Browsing named entities in The Daily Dispatch: November 23, 1860., [Electronic resource]. You can also browse the collection for Abe Lincoln or search for Abe Lincoln in all documents.

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he late candidate for the Presidency. Mr. Magoffin says: "Mr. Lincoln has been elected according to all the forms of law under that Cooderation and prudence and wisdom; certainly so, because neither Mr. Lincoln nor his party can pass any law, if the Opposition remains true, sustain you in this movement merely on account of the election of Lincoln. Do not precipitate us, by premature action, into a revolution oress and leave us at the mercy of a Black Republican Government. Mr. Lincoln will have no check. He can appoint his Cabinet and have it confat fratricidal conflict. The Republican party is in power. Mr. Lincoln is not elected by close votes or doubtful calculations. The greuty before the election, it is surely our duty now to secure for Mr. Lincoln a peaceful and successful administration. It is time that the a Everett, have since the election adopted resolutions denying that Lincoln's success is sufficient cause for dissolution, and denying the rig
The Republican Programme, manifest of Lincoln's Lieutenant — his administration Sees no power to secede. The Republican "jubilee," at Springfield, Ill., on the night of the 19th inst., has been noticed. The speech of Mr. Lincoln, in reply to a serenade, contains nothing more than was published, but the speech of Senator Trumbull was promised before the jubilee to be the reflex of Mr. Lincoln's views, and is, therefore, of more or less interest at the South. The followiting all, by whatever name called, as brethren of a common country. He said Mr. Lincoln, although the candidate of the Republican party, as Chief Magistrate will ne, as they have ever been under any administration. Those who have voted for Mr. Lincoln have expected and still expect this. They would not have voted for him had concluded his speech with a rehearsal of the points which he conceived to be gained by the election of Lincoln, and retired amidst the most enthusiastic applause.
Correspondence of the Richmond Dispatch. a disunion meeting in Alabama. Marion, Ala., Nov. 17. A meeting was held in Marion to-day by the citizens of Perry county, for the purpose of drafting resolutions which should go forth as the expression of their feelings in regard to Lincoln's election. The meeting was large, and a solemnity pervaded the audience which I never witnessed before. Every body was interested, and all parties belonging to the South were represented. The meeting was addressed by ministers of the Gospel belonging to the different denominations and the various parties, who never before appeared upon the political arena, but whose love of justice and whose love for the dear ones at home, could not be stifled or cradled in silence. They spoke their sentiments freely, and their voices were for disrupting this Union, and having our rights as citizens of a Southern Confederacy. Men of all professions and avocations of life harmonized their voices in the common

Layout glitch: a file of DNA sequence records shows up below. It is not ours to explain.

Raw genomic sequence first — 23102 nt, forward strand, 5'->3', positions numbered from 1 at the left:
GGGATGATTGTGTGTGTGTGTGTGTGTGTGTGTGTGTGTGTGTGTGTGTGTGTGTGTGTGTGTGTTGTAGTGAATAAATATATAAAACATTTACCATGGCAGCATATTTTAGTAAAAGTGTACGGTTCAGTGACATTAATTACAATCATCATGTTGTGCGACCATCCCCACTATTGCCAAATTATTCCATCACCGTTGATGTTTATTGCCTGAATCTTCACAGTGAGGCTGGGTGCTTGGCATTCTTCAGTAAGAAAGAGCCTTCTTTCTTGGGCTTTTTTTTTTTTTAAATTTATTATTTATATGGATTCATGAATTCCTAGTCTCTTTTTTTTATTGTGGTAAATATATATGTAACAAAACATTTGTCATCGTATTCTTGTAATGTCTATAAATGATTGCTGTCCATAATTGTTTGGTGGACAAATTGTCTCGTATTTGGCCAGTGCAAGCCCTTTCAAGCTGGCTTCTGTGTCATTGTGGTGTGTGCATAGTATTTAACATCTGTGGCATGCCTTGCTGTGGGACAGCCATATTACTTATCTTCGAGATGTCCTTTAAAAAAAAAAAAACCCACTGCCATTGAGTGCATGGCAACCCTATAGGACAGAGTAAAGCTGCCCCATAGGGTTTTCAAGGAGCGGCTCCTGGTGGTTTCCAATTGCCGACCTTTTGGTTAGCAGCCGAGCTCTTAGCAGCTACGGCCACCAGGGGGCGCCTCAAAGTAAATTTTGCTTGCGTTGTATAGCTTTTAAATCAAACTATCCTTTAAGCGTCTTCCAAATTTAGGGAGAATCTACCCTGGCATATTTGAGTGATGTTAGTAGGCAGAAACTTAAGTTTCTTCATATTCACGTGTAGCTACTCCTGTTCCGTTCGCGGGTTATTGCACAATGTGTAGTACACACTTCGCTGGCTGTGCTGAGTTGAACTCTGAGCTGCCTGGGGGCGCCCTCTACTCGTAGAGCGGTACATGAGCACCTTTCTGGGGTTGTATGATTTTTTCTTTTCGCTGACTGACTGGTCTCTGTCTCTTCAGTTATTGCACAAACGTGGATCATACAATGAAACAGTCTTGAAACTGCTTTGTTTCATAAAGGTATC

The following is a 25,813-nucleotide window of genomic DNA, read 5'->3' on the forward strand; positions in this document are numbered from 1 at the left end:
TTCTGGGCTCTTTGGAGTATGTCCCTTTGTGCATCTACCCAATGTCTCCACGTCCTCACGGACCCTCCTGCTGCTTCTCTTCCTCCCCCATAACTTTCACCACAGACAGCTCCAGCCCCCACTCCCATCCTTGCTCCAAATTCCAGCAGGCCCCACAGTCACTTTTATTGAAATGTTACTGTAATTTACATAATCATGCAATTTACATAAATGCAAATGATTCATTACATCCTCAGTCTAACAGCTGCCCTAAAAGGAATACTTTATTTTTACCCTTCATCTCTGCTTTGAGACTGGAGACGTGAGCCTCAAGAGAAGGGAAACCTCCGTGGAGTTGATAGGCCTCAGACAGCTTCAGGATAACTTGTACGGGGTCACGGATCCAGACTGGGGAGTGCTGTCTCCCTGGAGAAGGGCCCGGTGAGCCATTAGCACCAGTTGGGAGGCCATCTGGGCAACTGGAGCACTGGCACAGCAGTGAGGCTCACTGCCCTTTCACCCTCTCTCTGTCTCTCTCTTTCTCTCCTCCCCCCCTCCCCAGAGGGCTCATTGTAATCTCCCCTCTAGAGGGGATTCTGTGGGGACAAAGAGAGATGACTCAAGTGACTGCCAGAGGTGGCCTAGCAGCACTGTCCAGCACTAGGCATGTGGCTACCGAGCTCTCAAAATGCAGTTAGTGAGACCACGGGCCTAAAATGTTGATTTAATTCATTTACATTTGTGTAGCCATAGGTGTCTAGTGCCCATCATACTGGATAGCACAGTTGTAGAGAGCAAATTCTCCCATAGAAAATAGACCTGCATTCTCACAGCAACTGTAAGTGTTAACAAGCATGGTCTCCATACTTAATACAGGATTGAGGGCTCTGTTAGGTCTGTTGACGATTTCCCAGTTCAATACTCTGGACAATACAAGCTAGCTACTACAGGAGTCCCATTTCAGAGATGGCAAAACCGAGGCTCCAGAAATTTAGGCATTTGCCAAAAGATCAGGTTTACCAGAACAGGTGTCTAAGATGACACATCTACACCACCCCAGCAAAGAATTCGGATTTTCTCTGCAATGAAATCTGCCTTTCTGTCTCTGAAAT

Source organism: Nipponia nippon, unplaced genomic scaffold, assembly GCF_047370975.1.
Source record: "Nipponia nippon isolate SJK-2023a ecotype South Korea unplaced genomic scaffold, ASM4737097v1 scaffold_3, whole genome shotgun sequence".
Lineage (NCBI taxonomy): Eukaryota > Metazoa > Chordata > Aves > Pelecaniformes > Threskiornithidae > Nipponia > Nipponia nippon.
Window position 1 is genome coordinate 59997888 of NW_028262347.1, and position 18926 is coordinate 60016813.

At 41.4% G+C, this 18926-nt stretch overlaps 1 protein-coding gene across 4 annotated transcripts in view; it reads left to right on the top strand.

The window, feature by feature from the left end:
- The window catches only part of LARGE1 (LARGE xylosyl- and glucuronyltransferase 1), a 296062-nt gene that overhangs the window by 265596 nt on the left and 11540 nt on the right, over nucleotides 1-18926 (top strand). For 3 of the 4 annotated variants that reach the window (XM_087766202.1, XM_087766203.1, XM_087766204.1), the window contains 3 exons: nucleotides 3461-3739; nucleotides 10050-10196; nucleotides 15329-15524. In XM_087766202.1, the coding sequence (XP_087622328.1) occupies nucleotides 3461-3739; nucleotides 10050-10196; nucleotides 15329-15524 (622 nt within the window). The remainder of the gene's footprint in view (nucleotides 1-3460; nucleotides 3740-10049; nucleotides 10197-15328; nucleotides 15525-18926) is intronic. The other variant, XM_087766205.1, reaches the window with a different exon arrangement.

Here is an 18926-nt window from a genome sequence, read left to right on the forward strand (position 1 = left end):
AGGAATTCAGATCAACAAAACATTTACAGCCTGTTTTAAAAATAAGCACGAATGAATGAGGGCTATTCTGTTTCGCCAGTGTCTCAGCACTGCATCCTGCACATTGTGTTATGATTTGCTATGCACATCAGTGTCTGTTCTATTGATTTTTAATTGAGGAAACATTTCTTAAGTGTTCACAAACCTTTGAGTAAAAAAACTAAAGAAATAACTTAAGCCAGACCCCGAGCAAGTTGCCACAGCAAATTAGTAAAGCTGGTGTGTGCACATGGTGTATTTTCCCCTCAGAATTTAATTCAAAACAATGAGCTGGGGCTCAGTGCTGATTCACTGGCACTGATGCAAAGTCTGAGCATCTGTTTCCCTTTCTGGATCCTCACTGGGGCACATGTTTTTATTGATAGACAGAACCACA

Tart. --A large hardware house in this city received yesterday an invoice from a manufacturing establishment at the North, to which were added the following words: "Abe Lincoln is our President. We hope he will please you as well as he does us." The invoice was returned with this reply: "Neither your President nor your goods please us. They will be reshipped on their arrival."--N. O. Delia.
The Georgia Legislature. Milledgeville, Ga., Nov. 22 --Gov. Brown sent in a special message yesterday, in which, in view of the election of Lincoln, and in order to unite and promote the sentiment of the State, he recommends that the Legislature (the people having failed to do so) choose Presidential Electors on Saturday next. The recommendation was adopted. R. B. Rhett, Gen. Pillow of Tenn, and E. Ruffin of Va., were invited to the floor of the Senate. Ex-Gov. McDonald is at Marietta, Ga., and too feeble to go to Milledgeville and cast a vote as Breckinridge Elector, even if the Legislature were to choose him. It is probable the Legislature will take a recess after the 1st prox.--some think adjourn some to a fixed time, and some say until called again by the Governor. There was a killing frost here this morning.
Lincoln on his Travels. Chicago, Nov. 22. --Mr. Lincoln arrived here to-night. He made two short speeches, in both of which he asked to be excused from political subjects. He thought that people would always do well if done well by, and said, "We will try to do well by all parts of the country--North and South--and all will be well with us."